First off, I am not someone who weighs daily: I weigh no more than once a week, mainly because I am okay with whatever number pops up on there and also because now that number motivates me- whatever it is! If it’s down, then, yay!! keep going!! If it’s not, then get your butt in gear and get it lower!! It also lets me know if I’m on a plateau or if my current eating habits aren’t working for me. It keeps me in touch with my body, but I also have to accept that it’s not always going to give me the news I want to hear.
The other thing that I started doing is taking measurements. For a long time, I held off on this, partly because I’m not the most coordinated person, and also because I knew I wasn’t going to find a measuring tape long enough. I admit, that thought was really REALLY depressing, considering most tape measures are about five or six feet long and they still aren’t long enough to go around my hips! (Yeah, that’s a freaking scream face emoji right there!! Ugh!!) But I got one, eventually, and after a while, the tape does reach around the widest part of my body! (FINALLY! YAY!) That in itself is tremendously encouraging! Losing inches tells you that you are making progress even if your weight is not going down. How does that happen? Because, as trainers like to tell you, muscle weighs more than fat, so if you are working out, then you can be building muscle and burning fat, which weight-wise, could cancel each other out! Building muscle is good for your metabolism, since it raises your basal metabolic rate; maintaining muscle burns more calories than maintaining fat, so the more muscle you have, the higher your metabolic rate. Think of how this might play out if you are not taking measurements: Let’s say you weigh 285 and are exercising, eating healthy and after a couple of months, you still weigh 280. You might become discouraged and give up. “I did everything I was supposed to and I’ve only lost 5 lbs in 2 months?!” But if you were taking measurements, what you might have seen is that you lost 2 inches on your waist and 3 on your hips, which means you’ve exchanged the fat for muscle, so even though your weight looks like it hasn’t changed substantially, you’ve actually made some great progress! This can add to the confusion and frustration because most of us would have noticed that our clothes fit differently, so “my pants are a lot looser, but I haven’t lost hardly any weight?!” It’s like looking through a keyhole- you’re only seeing a narrow part of the whole room; taking measurements actually opens the door! Yes, you are making progress, and your body is healthier for it, but if you don’t use more than one tool to measure that progress, you can set yourself up for disappointment and discouragement!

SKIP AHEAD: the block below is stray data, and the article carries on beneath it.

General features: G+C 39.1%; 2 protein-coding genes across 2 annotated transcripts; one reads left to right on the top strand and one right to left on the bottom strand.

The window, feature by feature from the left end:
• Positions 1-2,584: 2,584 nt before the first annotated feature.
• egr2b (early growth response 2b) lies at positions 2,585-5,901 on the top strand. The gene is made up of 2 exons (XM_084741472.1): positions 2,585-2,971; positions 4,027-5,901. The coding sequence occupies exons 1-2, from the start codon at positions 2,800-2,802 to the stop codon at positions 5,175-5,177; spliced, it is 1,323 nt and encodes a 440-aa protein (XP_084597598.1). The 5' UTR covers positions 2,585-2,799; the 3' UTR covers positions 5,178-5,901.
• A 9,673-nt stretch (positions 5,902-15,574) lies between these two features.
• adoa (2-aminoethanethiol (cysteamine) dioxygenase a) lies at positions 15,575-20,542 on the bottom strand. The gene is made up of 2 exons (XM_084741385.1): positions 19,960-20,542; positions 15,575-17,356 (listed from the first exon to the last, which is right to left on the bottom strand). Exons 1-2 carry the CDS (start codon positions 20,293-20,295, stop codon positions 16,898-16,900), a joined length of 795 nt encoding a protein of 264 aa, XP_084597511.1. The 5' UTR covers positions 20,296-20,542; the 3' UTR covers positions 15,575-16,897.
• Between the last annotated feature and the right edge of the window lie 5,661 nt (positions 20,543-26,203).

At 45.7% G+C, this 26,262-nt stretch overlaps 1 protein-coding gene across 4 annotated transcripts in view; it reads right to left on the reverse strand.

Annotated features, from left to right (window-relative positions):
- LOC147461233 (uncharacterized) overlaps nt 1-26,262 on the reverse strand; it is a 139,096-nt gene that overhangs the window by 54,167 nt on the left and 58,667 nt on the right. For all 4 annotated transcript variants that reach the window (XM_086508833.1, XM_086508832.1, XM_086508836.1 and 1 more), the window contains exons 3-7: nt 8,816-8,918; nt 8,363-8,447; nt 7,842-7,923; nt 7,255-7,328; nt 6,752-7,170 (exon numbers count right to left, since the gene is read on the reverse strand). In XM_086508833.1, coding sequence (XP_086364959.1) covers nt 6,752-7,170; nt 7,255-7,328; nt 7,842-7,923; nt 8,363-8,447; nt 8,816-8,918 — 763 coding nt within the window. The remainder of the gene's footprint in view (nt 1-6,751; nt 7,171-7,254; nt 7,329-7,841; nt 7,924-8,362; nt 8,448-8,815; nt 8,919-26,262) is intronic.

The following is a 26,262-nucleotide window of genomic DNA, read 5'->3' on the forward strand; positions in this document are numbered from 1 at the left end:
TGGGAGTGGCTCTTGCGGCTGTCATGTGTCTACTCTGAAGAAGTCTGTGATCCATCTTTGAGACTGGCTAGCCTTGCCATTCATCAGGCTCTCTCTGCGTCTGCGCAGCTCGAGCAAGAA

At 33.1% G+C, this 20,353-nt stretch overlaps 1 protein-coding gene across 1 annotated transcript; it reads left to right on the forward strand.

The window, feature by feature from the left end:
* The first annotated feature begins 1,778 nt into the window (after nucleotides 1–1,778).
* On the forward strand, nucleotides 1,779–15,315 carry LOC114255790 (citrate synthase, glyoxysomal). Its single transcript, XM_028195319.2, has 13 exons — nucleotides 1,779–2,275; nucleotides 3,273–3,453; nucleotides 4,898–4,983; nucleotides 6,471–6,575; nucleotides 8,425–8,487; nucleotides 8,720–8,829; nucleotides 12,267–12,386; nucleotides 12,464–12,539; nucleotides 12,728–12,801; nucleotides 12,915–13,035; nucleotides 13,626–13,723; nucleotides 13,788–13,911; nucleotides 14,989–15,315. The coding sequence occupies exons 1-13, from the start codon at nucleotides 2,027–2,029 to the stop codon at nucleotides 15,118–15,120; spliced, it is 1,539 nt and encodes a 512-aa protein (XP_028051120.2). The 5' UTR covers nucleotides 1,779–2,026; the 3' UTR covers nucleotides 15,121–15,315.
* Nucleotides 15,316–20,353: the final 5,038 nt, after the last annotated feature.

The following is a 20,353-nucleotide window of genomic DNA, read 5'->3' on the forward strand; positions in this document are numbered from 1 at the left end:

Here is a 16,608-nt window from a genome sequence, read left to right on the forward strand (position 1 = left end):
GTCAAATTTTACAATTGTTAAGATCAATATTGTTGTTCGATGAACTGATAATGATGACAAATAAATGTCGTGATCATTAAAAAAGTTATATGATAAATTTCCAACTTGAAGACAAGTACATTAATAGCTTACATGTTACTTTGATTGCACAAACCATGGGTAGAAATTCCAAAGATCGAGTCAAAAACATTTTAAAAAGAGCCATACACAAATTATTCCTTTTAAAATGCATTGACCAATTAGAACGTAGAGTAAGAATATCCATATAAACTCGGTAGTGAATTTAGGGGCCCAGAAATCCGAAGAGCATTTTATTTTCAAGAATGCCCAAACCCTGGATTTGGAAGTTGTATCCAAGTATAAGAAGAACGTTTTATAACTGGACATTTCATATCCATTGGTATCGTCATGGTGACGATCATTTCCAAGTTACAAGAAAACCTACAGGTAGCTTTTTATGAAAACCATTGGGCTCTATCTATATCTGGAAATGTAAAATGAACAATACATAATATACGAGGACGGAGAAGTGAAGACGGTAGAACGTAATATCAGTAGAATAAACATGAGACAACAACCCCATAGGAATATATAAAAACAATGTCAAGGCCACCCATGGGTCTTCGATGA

That doesn’t mean you should throw away your scale (unless you want to). It’s a tool, but like all tools, it has it’s limitations. Measuring yourself isn’t going to tell you how much you weigh: it’s just going to show you how your body has changed. For example, I lost more inches around my hips, waist and bust and less around my arms and legs, mainly because I’m trying to gain muscle and lose weight. So I’m losing fewer inches in certain places and more in others. I think measuring tapes and scales are best used in conjunction with each other, but that is because it works for me. So while my body is changing shape overall, I’m also seeing a downward trend in my weight.
Ultimately, that’s what you want with the scale: a steady downward trend, while in your measurements, you can see progress of a different kind. The key takeaway is that you don’t only focus on one tool to measure your progress! You don’t rely on one technique for building a healthier life- it’s a combination of things, like diet and exercise, not just one or the other. So in measuring your progress, it’s best to do the same thing: use everything at your disposal!
Another key takeaway is not to be discouraged by fluctuations in your weight. Our bodies are living organisms, not static statues. They change as we change and change is not always a bad thing. In fact, when I initially started losing weight, my doctor was more concerned that it was a symptom of serious illness than she was excited that I was finally dropping pounds. Losing weight rapidly is not healthy and usually not sustainable, so when your weight bounces around before finally going down and staying there, look at it as a sign of being healthy and not a sign of failure. People keep telling me that weight loss is a journey, and sometimes there are detours. You’ll get there eventually, so learn from the journey and try to enjoy yourself along the way!